The Mighty God

7th study in the series on the ‘Names of Christ’ adapted from PCC Prayer Meeting Exhortation on 14 Sep 2007
“For unto us a child is born, unto us a son is given: and the government shall be upon his shoulder: and his name shall be called Wonderful, Counsellor, The mighty God, The everlasting Father, The Prince of Peace” (Isaiah 9:6).

The deity of Christ is a subject that has been debated quite vigorously in some circles. I remember the numerous occasions when I had the opportunity to talk with Jehovah Witnesses. Inevitably we would talk about the deity of Christ because to me this is the most important doctrine denied by the Jehovah Witnesses.

And this is the doctrine which confirms that Jehovah Witnesses are not Christians regardless of their claim that they are the only true Christians.

In speaking to a Jehovah Witness, I would try to bring up a number of passages in Scripture. Many of these, I believe, speak unambiguously about the Deity of Christ. So clearly do they speak of the deity of Christ that every Jehovah Witness is trained to give a standard answer and then to quickly move on to talk about something else.

One such passage is our text for this evening. In this verse, we are given 5 names of Christ—(1) Wonderful, (2) Counsellor, (3) The mighty God, (4) The everlasting Father, and (5) The Prince of Peace.

We have considered the first 2 names.

Christ is Wonderful in His person and His works. A life time of study and meditation will not give us a full comprehension of who He is and what He has done.

Christ is also the Counsellor. He is a King who rules by gentle entreaties by which He gently persuades His subjects to live according to the will of God with gratitude and love.

This evening, the Lord helping us, we want to study the third name, “The Mighty God.”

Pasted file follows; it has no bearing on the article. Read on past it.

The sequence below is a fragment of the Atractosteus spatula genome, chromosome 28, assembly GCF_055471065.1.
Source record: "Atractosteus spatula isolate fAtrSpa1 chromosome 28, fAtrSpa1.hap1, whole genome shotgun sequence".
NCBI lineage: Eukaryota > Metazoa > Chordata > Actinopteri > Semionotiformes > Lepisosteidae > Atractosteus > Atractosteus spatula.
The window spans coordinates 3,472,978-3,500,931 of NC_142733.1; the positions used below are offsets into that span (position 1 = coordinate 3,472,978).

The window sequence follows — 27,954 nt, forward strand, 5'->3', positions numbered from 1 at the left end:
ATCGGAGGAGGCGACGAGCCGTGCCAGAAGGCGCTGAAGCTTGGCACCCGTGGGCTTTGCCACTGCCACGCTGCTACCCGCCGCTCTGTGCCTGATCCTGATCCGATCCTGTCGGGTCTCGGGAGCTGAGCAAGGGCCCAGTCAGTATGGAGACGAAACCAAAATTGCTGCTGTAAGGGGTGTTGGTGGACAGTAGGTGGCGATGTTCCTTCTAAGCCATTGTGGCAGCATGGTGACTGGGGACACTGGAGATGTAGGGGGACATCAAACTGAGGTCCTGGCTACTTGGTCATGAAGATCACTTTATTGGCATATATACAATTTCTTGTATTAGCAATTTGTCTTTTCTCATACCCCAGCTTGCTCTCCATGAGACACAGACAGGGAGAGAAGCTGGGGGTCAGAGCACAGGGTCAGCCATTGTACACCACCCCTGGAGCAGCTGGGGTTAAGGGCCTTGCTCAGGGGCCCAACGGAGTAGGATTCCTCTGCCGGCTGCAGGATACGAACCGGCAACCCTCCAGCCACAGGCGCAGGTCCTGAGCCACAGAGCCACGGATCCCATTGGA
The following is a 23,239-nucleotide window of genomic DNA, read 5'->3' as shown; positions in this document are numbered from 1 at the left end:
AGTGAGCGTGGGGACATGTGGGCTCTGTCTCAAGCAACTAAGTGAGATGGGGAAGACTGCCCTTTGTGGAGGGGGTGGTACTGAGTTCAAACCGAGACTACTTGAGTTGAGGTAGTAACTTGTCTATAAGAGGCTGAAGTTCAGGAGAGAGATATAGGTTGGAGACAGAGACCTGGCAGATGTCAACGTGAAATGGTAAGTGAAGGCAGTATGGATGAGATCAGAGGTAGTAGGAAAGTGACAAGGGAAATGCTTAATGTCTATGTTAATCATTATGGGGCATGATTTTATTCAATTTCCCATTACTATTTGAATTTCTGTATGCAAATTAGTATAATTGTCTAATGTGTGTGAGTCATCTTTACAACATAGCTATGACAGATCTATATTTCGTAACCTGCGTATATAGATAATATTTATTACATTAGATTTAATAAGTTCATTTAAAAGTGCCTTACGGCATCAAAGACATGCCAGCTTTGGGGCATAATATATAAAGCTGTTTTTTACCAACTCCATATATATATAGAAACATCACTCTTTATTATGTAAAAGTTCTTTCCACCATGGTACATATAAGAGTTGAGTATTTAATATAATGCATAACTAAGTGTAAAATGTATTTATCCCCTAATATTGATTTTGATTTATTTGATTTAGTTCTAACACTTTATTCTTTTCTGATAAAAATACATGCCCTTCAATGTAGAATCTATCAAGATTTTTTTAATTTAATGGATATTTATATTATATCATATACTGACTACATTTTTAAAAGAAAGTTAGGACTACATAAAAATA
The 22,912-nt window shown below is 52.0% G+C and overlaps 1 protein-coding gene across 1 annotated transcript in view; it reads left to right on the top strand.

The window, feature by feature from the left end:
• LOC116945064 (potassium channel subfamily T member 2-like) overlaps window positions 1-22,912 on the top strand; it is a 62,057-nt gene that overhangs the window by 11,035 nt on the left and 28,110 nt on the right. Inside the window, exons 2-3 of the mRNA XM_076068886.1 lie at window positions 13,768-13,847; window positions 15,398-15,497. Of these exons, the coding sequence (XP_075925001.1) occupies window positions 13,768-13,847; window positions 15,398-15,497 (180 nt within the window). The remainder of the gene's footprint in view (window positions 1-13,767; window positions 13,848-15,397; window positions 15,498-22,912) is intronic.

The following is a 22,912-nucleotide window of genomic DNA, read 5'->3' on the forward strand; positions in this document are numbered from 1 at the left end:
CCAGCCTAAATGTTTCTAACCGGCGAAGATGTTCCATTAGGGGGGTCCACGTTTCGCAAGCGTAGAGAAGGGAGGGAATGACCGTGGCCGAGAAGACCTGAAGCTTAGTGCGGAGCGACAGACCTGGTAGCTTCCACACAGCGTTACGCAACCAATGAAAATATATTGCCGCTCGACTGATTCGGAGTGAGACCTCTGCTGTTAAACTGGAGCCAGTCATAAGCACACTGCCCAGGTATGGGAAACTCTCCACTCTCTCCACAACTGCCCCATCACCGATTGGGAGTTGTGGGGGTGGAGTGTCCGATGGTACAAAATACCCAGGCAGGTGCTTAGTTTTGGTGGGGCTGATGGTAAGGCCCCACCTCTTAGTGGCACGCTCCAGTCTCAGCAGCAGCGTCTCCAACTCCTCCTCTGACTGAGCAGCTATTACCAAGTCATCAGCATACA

Let us once again ask the two standard questions we have been using in this series: (1) What does the name teach us about Christ? (2) What is that to us?

1. What does the Name Teach Us?

Christ is not just Wonderful, not just the Counsellor; He is “the Mighty God.” The name in Hebrew is El gibbor.

The Jehovah Witnesses would agree that this verse is about Christ. However, they would make it a point to say: “See here: He is called the ‘mighty God’ rather than the ‘Almighty God.’ Christ is lesser than God, you see. He is of similar substance to the Father, but He is a created being, a lesser God. He is a created divine being, if you like.”

The problem with this argument is the name El gibbor does not only occur here. It occurs also in Isaiah 10:21 (turn)—

The remnant shall return, even the remnant of Jacob, unto the mighty God.

Who is the mighty God? Well, the previous verse suggests that it is the LORD, Jehovah, the I AM, or the Holy One of Israel, the Almighty God.

Indeed, elsewhere in the Scriptures we see God, the Almighty God described as mighty. For example:

· Deut 10:17—For the LORD your God is God of gods, and Lord of lords, a great God, a mighty [gibbor], and a terrible, which regardeth not persons, nor taketh reward:

· Deut 7:21—Thou shalt not be affrighted at them: for the LORD thy God is among you, a mighty [gadol] God and terrible.

The word used here is synonymous with gibbor.

The point is: trying to deny that Christ is God because He is called Mighty rather than ‘Almighty God’ is an exercise in futility, for the Almighty God is called Mighty God too.

Christ is the Mighty God. “In Him dwelleth the fullness of the Godhead bodily” (Col 2:9). He is our Great God and Saviour (Ti 2:13).

Christ is the Mighty God. He is same in substance with the Father and the Spirit. The fact that He would be born as a child does not change that fact.

Christ would have two natures: One human and one divine. He is fully human and fully divine. He is the Emmanuel. He is God with us.

This is an amazing doctrine. Christ our elder brother, who was tempted at all points like as we are, who experienced the pains and sorrows that we endure, who thirsted, who hungered, who groaned, who wept, who bled, who died,—is also the Mighty God.

· He who is transcendently holy was conceived in the womb of a sinner.

· He who is eternal was born in a manger.

· He who is unchangeable and perfect in knowledge grew in wisdom.

· He who is ever blessed groaned and wept.

· He who owns the cattle upon a thousand hills had no place to lay His head.

· He who is infinite and omnipresent stood bound in Pilate’s hall.

· He who upholds the world by the word of His mighty power was nailed hands and feet to the Cross, apparently powerless even to wipe the sweat drops from His forehead.

· He in whom we live and move and have our being, died and rose again.

· He whose might is the basis of our strength remained in the grave for three days.